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By Congresswoman Michele Bachmann (R-MN)

There is no daylight between my position and Speaker-designate John Boehner on earmarks. Period.

I have repeatedly said that I agree with, applaud, and wholeheartedly support Speaker-designate John Boehner’s position on earmarks. I am opposed to earmarks. I recently made that point to a reporter from a Capitol Hill newspaper, but it was left out of their story on the GOP and earmarks.

Some media outlets are trying to show divisions within the Republican Conference at every opportunity. Like a family, differences of opinions may exist from time to time, but in the end, Republicans are committed to standing together for the American people. Our desire is to support the will of our constituents who called for limited government and adherence to the Constitution as demonstrated in early November.

Last March, I enthusiastically endorsed my party’s decision to swear off earmarks. Earmarks are a root contributor to Washington’s spending addiction. Now more than ever, as our nation approaches $14 trillion in debt, we need to tighten our belt and earmarks are a great place to dry up funding.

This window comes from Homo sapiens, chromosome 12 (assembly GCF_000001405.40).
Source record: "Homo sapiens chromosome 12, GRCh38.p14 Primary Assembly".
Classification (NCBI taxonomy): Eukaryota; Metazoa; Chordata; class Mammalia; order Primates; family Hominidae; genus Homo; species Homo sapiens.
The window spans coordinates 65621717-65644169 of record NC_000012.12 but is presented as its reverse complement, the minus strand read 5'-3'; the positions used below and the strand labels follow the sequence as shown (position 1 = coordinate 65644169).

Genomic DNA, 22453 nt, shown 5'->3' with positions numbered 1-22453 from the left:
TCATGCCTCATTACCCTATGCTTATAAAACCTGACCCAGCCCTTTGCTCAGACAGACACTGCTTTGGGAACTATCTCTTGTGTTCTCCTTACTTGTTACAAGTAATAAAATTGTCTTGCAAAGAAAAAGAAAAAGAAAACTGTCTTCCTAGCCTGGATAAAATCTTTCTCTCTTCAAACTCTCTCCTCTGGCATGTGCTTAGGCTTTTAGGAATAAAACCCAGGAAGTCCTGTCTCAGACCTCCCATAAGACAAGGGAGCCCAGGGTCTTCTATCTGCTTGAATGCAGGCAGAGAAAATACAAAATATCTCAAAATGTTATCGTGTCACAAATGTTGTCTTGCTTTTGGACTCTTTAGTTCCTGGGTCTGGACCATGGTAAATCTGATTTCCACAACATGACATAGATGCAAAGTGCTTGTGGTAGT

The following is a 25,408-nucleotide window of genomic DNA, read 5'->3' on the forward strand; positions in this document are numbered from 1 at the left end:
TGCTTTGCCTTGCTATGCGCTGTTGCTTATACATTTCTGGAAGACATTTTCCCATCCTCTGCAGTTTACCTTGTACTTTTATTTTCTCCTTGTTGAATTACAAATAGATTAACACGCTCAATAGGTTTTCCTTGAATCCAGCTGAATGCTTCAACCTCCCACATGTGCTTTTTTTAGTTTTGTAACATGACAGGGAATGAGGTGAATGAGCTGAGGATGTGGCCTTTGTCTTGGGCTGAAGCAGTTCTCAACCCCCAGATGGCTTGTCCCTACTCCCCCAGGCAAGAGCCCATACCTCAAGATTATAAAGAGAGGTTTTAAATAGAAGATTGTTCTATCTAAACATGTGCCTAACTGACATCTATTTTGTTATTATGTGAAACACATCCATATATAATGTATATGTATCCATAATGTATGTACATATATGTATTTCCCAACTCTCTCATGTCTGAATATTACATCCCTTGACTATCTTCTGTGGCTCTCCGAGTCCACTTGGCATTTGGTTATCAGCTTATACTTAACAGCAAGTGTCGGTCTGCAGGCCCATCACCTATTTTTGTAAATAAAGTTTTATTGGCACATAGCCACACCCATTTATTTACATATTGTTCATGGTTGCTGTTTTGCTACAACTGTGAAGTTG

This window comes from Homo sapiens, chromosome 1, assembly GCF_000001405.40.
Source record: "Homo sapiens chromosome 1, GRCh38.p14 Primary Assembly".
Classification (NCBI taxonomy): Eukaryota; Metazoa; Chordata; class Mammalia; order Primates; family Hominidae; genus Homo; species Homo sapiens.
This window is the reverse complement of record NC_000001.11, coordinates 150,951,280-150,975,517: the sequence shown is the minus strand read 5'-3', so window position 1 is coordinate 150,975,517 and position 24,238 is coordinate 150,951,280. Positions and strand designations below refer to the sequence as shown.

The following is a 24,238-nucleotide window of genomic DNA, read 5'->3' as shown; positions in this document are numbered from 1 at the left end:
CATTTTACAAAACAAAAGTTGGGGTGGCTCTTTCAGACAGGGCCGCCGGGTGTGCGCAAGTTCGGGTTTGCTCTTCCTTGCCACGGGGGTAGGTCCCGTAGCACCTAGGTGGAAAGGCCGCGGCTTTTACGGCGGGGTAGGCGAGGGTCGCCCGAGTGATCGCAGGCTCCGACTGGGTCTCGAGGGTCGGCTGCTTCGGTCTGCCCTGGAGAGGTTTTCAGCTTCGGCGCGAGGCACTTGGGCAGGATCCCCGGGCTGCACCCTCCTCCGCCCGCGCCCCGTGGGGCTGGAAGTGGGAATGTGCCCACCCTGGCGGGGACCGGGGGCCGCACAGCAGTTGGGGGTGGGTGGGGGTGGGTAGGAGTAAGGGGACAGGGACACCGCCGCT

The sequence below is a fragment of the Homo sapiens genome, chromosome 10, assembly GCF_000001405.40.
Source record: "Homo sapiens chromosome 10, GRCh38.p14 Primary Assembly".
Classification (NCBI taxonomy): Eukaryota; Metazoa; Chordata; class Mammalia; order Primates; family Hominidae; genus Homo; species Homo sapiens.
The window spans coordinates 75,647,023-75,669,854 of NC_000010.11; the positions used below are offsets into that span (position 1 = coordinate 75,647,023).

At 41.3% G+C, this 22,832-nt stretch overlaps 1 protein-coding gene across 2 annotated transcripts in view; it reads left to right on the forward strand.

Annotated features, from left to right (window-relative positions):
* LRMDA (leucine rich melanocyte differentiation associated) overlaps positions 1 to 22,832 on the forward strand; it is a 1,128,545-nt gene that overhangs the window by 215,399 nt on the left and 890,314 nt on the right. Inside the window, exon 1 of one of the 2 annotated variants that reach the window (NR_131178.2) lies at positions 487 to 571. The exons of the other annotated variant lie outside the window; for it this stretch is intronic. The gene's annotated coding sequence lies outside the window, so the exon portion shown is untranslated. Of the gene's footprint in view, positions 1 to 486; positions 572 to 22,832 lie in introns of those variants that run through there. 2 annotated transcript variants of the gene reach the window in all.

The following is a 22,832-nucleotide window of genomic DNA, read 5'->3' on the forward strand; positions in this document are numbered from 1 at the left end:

I do, however, believe increased transparency needs to be brought to funding requests. I believe some transparency has been brought to the process since the earmark moratorium took effect, but we must continue to strive to do better.

Before the appropriations process was corrupted by earmark-style spending, an orderly and Constitutional process for funding requests existed. Committee hearings laid out requests through the legislative process as intended by our Founding Fathers. These hearings took place in the light-of-day and were recorded for the American people.

Recently, porking has gotten way out of control. The stimulus bill is an obvious example of lawmakers’ unrestrained spending which was put together behind closed-doors, away from the eyes of the American people (and the minority party for that matter).

Our nation is a democratic republic for a reason: Congress is not meant to cede spending authority to the Executive Branch. Nor should transportation spending be left to a select few at the Department of Transportation and the committee staff for Transportation and Infrastructure. Requests for funding transportation projects should go through an open and transparent process in Congress, without sway by political affiliation.

I am a Constitutional Conservative through-and-through and I will continue to stand by the earmark moratorium and that stand goes hand-in-hand with my desire to see Congress return to an orderly, Constitutional and transparent process. As we enter the 112th Congress, it’s time to revisit the funding process and remember how it was truly designed in our founding document, the Constitution.

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